The Flawed “Neutrality” of “Campus Free Speech” Laws
“Campus free speech” laws have been the subject of heated debate in the last few years. These state laws are often modeled on those written by the Goldwater Institute, a conservative think tank. Ben Medeiros suggests that these laws have three key components. First, they eliminate “free speech zones,” so that speech can happen in virtually any public area of a university campus. Second, the legislation affirms that students can protest speakers, but also stipulates that universities cannot disinvite speakers and that students can be punished for “infringement of the expressive rights of others.” Third, the laws include a provision regarding “institutional neutrality” that stipulates that “the university, as an institution, ought to maintain a position of neutrality on the ‘public policy controversies of the day.’” Although these laws ostensibly aim to encourage neutrality, Ben Medeiros’ new article in NCA’s First Amendment Studies argues that the laws are designed to hinder institutional action and discourage diversity and inclusion initiatives on campus.
First, Medeiros discusses how the authors of such bills envision “neutrality.” According to Medeiros, the bills describe neutrality as a “self-evidently positive value.” The bills often state that universities cannot take stances on controversial public issues, and also that universities cannot force professors to take particular positions. Stanley Kurtz of the Goldwater Institute has described “joining the ‘fossil fuel’ divestment campaign” that urges university endowments to divest from fossil fuel companies as one such example of an unacceptable position.
Second, Medeiros posits that the reasoning behind this legislation is flawed for three reasons. First, the laws assume that a “neutral” stance is “apolitical.” However, Medeiros argues, taking a “neutral” position means taking a position in favor of the status quo. Medeiros offers the example of the movement to boycott, divest from, and sanction South Africa during the Apartheid era. In the 1980s, more universities gradually divested from investments in South Africa. Not divesting from South Africa, and thus maintaining the status quo, would have been a political statement that Apartheid was acceptable. Medeiros also argues that a university taking a position, such as divesting from fossil fuels or South Africa, does not “automatically chill” dissenting speech. If professors are free to take positions counter to those officially taken by the university, then free speech has not been affected. Finally, Medeiros writes that the call for universities to take a “neutral” stance on contemporary political issues also belies the fact that other sources, such as external corporate funders, have sought to align course requirements with particular political orientations.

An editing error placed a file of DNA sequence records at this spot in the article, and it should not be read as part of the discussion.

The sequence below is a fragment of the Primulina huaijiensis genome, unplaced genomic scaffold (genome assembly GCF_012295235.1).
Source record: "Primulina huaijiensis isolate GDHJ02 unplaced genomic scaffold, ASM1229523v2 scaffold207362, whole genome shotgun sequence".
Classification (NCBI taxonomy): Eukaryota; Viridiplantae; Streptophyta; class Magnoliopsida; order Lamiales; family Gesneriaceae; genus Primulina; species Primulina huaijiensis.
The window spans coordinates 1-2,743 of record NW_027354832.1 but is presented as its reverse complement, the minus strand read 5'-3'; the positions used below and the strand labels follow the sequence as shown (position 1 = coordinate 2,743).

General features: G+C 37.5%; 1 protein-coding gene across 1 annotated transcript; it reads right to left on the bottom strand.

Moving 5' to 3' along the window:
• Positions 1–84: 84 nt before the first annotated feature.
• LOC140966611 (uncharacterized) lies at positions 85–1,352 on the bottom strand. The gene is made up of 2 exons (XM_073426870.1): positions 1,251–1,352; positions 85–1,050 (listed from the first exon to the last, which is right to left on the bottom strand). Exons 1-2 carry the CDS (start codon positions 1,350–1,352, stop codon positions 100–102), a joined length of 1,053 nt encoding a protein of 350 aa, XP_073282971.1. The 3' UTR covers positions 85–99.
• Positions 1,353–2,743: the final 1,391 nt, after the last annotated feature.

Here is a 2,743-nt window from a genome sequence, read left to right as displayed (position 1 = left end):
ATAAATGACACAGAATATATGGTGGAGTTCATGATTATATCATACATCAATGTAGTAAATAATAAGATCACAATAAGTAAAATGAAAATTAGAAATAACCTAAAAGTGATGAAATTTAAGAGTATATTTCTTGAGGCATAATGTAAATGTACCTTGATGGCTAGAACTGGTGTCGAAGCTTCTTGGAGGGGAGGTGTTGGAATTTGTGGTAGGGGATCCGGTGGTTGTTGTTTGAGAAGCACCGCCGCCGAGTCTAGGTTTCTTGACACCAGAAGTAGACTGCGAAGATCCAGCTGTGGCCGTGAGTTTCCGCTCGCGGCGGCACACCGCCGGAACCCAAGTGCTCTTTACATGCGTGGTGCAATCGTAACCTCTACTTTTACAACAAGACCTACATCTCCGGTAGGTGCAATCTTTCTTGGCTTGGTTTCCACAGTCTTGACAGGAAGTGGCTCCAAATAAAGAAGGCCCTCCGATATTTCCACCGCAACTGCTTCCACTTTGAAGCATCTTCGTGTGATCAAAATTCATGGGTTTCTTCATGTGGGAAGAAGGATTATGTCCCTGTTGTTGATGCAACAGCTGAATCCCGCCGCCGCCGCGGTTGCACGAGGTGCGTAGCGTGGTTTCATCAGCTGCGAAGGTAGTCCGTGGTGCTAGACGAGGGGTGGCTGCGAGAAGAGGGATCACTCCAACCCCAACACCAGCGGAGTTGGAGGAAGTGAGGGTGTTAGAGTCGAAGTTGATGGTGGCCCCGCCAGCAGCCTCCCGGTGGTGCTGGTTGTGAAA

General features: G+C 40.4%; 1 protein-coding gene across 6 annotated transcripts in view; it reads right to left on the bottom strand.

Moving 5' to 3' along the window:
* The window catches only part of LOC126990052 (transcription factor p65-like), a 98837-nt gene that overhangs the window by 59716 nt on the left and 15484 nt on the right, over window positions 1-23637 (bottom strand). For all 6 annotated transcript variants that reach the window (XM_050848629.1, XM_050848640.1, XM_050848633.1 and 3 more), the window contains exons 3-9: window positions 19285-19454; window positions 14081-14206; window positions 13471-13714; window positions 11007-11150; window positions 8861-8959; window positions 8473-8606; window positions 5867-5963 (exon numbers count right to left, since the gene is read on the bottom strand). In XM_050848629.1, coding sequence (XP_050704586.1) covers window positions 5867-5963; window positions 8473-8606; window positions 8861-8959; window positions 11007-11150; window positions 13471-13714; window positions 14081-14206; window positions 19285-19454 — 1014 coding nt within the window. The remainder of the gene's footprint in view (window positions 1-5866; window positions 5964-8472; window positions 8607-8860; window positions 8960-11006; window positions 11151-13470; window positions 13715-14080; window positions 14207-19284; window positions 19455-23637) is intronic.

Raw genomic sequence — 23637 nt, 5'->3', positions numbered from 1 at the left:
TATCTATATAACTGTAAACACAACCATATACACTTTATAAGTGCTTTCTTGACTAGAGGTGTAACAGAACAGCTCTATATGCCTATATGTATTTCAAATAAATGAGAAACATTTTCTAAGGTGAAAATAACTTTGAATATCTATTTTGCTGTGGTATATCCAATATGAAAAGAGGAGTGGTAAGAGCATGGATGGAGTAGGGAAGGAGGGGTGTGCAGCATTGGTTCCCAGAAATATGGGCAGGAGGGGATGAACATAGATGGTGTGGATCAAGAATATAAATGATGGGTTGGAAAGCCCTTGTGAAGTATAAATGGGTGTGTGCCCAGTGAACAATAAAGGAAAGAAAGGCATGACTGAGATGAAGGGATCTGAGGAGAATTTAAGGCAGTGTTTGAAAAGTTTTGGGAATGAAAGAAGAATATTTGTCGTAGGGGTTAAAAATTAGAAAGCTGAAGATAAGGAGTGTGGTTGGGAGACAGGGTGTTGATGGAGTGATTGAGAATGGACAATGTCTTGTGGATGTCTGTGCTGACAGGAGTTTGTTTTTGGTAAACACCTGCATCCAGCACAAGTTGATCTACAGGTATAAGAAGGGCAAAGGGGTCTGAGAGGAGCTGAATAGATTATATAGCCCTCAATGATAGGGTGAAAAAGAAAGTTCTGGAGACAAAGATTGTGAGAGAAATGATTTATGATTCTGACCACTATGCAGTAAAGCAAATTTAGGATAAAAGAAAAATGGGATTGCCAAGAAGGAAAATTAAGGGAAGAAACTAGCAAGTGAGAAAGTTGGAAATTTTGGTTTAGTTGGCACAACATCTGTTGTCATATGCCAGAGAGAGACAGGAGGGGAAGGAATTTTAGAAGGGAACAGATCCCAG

After discussing what constitutes a “neutral” university and some of the flaws in this conception, Medeiros describes some of the harms that can result from such neutrality. For example, conservative critics have sought neutrality on diversity, equity, and inclusion issues. Some universities require faculty members and graduate students to write or sign diversity statements that affirm that they support inclusion on campus. However, conservative critics allege that “[t]hese statements have strong ties to liberal ideology, such as the assumption of group victimization and claims for group-based entitlements, effectively making them ‘partisan litmus tests’ to ‘weed out non-left wing scholars.’” Medeiros argues that studies show that efforts in support of diversity, equity, and inclusion promote student success among marginalized groups.
Medeiros suggests the absence of diversity, equity, and inclusion efforts does not equate to neutrality, but rather is an endorsement of “an ideological agenda of ‘colorblindness’ and neoliberal individualism that rejects the importance of group social identities related to race, gender, or sexuality.” Furthermore, conservative critics who espouse this perspective often seek to undermine race, ethnic, and gender studies, while positioning classical liberalism as the “norm.” Medeiros argues that race, ethnic, and gender studies programs create the possibility for a diversity of viewpoints on campus; thus, opponents of diversity, equity, and inclusion are actually insisting on “viewpoint orthodoxy… not a ‘neutral’ environment for intellectual debate.”
Medeiros concludes by writing that the idea of “neutrality” is tied to the “marketplace of ideas” concept. However, in a private media marketplace, the “marketplace of ideas” is not “value free,” but aligned with status quo because the mass media limit the range of perspectives that can be discussed. Rather than insist on neutrality from companies that cannot be neutral, supporting alternative viewpoints, such as alternative media channels, is more likely to achieve a media populated with diverse viewpoints. Likewise, Medeiros argues that “the university cannot effectively ‘say nothing’ as an institution.” Not taking a position on fossil fuels or diversity is still taking a position. The campus free speech bills could be wielded in such a way that marginalized students may feel unwelcome. Medeiros cautions that universities “must be careful to adjudicate conflicts in a way that genuinely removes the fear of punishment for the expression (or even consideration) of diverse viewpoints – at least in the kinds of campus intellectual forums (such as the classroom and the quad) that John Palfrey identifies as ‘brave spaces,’ or the ‘environment[s] where students are encouraged to engage in serious, respectful, and empathetic discourse . . . [and] learn to confront the uncomfortable.’”